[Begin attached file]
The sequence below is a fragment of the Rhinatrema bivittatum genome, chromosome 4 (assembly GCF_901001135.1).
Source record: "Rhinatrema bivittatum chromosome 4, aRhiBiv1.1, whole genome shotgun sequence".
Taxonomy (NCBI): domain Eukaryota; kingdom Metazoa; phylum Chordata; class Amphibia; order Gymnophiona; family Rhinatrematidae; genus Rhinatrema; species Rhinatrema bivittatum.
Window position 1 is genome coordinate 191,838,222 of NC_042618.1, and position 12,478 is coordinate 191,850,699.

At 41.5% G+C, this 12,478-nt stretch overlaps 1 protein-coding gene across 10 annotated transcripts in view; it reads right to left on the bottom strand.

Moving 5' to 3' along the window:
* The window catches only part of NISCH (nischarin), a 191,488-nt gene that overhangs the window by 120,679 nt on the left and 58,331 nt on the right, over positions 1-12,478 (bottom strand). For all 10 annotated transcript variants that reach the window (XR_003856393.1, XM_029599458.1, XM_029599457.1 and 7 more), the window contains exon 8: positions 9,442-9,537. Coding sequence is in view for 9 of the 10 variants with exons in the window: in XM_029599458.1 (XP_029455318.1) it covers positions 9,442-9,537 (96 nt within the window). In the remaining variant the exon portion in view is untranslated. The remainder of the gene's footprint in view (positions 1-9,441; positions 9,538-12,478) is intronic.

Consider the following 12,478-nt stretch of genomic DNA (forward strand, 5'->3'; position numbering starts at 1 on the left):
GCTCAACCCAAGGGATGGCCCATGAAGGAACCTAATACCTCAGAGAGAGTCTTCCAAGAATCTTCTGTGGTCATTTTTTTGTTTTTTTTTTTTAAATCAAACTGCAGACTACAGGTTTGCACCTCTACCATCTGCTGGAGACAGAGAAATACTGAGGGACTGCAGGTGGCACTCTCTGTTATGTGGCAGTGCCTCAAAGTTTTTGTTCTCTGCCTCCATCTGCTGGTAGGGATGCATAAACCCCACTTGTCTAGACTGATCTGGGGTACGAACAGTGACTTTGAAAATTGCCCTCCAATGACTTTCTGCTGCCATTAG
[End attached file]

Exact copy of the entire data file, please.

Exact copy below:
The sequence below is a fragment of the Rhinatrema bivittatum genome, chromosome 4 (assembly GCF_901001135.1).
Source record: "Rhinatrema bivittatum chromosome 4, aRhiBiv1.1, whole genome shotgun sequence".
Taxonomy (NCBI): domain Eukaryota; kingdom Metazoa; phylum Chordata; class Amphibia; order Gymnophiona; family Rhinatrematidae; genus Rhinatrema; species Rhinatrema bivittatum.
Window position 1 is genome coordinate 191,838,222 of NC_042618.1, and position 12,478 is coordinate 191,850,699.

At 41.5% G+C, this 12,478-nt stretch overlaps 1 protein-coding gene across 10 annotated transcripts in view; it reads right to left on the bottom strand.

Moving 5' to 3' along the window:
* The window catches only part of NISCH (nischarin), a 191,488-nt gene that overhangs the window by 120,679 nt on the left and 58,331 nt on the right, over positions 1-12,478 (bottom strand). For all 10 annotated transcript variants that reach the window (XR_003856393.1, XM_029599458.1, XM_029599457.1 and 7 more), the window contains exon 8: positions 9,442-9,537. Coding sequence is in view for 9 of the 10 variants with exons in the window: in XM_029599458.1 (XP_029455318.1) it covers positions 9,442-9,537 (96 nt within the window). In the remaining variant the exon portion in view is untranslated. The remainder of the gene's footprint in view (positions 1-9,441; positions 9,538-12,478) is intronic.

Consider the following 12,478-nt stretch of genomic DNA (forward strand, 5'->3'; position numbering starts at 1 on the left):
GCTCAACCCAAGGGATGGCCCATGAAGGAACCTAATACCTCAGAGAGAGTCTTCCAAGAATCTTCTGTGGTCATTTTTTTGTTTTTTTTTTTTAAATCAAACTGCAGACTACAGGTTTGCACCTCTACCATCTGCTGGAGACAGAGAAATACTGAGGGACTGCAGGTGGCACTCTCTGTTATGTGGCAGTGCCTCAAAGTTTTTGTTCTCTGCCTCCATCTGCTGGTAGGGATGCATAAACCCCACTTGTCTAGACTGATCTGGGGTACGAACAGTGACTTTGAAAATTGCCCTCCAATGACTTTCTGCTGCCATTAG